Article
Full-text available
This paper addresses the questions of acceptable upper limits for storage development and how best to deploy storage capacity in the long-term planning of built surface water storage in river basins. Storage-yield curves are used to establish sustainable storage development pathways and limits for a basin under a range of environmental flow release scenarios. Optimal storage distribution at a sub-basin level, which complies with an identified storage development pathway, can also be estimated. Two new indices are introduced—Water Supply Sustainability and Environmental Flow Sustainability—to help decide which pathways and management strategies are the most appropriate for a basin. Average pathways and conservative and maximum storage limits are illustrated for two example basins. Conservative and maximum withdrawal limits from storage are in the range of 45–50% and 60–65% of the mean annual runoff. The approach can compare the current level of basin storage with an identified pathway and indicate which parts of a basin are over- or under-exploited. A global storage–yield–reliability relationship may also be developed using statistics of annual basin precipitation to facilitate water resource planning in ungauged basins.
Article
Full-text available
Study region Sarawak, Malaysia. Study focus This paper presents a framework (‘HyFFlow’) designed to provide a systematic characterisation of river flow regimes. HyFFlow consists of four packages, together yielding information on rainfall and flow patterns. They include analyses to identify and characterise different types of high flow event, based on their magnitude, shape and duration, and assessment of the timing and duration of periods of high and low flow. HyFFlow also includes assessment of temporal patterns (seasonality and long-term trends) in rainfall and flow. The characterisation provides a comprehensive baseline against which future changes can be assessed. New hydrologic insights for the region HyFFlow analyses indicated subtle and complex changes to long-term hydro-climatological conditions in the Baleh catchment, Malaysia: (i) analyses of the hydrograph indicated that there have been reductions in flow in the wet season, but not at other times of the year, and (ii) while there is no evidence of long-term trends in precipitation across the catchment (no change in monthly rainfall values over a 51- year period), there has been an increase in the number of days each month with no rainfall in some sub-catchments. HyFFlow analyses also identified four main types of high flow event in the Baleh whose functional roles need to be assessed as part of future geomorphic and ecological studies.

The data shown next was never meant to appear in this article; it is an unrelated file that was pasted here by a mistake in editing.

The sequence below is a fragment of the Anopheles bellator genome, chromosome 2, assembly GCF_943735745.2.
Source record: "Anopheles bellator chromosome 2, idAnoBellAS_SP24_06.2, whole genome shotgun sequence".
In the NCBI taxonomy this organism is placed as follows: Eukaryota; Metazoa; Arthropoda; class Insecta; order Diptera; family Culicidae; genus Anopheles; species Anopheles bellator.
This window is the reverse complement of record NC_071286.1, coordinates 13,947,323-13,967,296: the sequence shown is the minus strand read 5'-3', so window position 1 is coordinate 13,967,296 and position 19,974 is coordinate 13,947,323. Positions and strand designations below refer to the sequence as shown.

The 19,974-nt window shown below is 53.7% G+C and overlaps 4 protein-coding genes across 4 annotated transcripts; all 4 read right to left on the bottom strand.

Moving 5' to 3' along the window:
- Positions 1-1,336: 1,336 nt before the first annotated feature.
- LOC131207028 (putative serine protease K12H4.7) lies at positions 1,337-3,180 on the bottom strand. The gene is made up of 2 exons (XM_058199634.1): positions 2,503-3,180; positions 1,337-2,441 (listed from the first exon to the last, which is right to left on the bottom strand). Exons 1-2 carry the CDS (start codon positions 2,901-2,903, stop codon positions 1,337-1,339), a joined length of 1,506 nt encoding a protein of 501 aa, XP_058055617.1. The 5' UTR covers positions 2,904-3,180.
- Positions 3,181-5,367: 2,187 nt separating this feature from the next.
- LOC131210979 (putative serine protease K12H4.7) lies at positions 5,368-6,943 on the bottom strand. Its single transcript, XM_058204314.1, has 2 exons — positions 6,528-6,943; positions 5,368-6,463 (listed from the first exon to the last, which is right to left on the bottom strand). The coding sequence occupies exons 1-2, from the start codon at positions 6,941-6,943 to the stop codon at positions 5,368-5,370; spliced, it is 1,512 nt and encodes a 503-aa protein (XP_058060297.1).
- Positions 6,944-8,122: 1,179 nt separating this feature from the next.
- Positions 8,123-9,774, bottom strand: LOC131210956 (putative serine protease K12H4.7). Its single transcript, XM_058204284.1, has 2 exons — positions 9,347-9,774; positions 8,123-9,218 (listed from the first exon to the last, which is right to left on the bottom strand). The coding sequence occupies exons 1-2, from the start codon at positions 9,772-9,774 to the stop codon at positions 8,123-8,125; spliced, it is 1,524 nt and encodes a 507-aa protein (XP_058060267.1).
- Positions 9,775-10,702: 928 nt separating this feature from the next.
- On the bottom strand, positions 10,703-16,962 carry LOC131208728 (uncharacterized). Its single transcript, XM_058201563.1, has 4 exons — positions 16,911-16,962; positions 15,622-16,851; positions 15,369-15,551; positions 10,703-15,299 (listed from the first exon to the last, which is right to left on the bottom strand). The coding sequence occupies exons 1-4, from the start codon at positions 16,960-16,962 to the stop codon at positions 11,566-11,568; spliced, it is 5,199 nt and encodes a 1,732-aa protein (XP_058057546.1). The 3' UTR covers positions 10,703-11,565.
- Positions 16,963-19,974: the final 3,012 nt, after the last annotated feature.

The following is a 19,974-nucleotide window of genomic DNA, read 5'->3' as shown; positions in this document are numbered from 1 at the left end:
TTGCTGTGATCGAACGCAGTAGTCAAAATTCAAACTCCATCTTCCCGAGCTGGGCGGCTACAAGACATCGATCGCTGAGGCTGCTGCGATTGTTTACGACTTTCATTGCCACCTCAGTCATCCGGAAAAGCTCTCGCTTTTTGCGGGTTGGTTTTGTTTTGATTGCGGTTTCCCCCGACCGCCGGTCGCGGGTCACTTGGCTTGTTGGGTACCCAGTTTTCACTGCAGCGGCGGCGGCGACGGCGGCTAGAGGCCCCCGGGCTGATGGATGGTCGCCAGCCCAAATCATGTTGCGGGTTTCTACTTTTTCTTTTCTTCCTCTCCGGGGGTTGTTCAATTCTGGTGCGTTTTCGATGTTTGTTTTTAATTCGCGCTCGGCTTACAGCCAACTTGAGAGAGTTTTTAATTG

Article
In water resources management and practices, the time-connected duration and frequency of episodic low streamflow events (and droughts) are often needed for a range of purposes such as water supply planning, low flow management, and drought planning. However, the existing graphical tools commonly used in hydrology such as flow duration curves (FDC), discharge-duration-frequency (QdF), and severity-duration-frequency (SDF) curves, often do not provide this information. In this study, we contribute an approach to develop a flow-duration-frequency (FDF) curve by fitting the exponential function to graphically show the time-connected duration and frequency of episodic low streamflow events. The FDF fitting is comprehensively tested with a bootstrap resampling experiment using long-term continuous streamflow records for 92 USGS gages located in the state of Illinois, U.S.A. The experiment results reveal that the proposed methodology can reasonably develop FDF curves for episodic low streamflow events. The results demonstrate that the FDF fitting is improved by using longer streamflow record though the improvement appears to level off with 30 years or longer streamflow records. The results also confirm that the FDF fitting is more reliable for higher streamflow threshold to define episodic low streamflow events.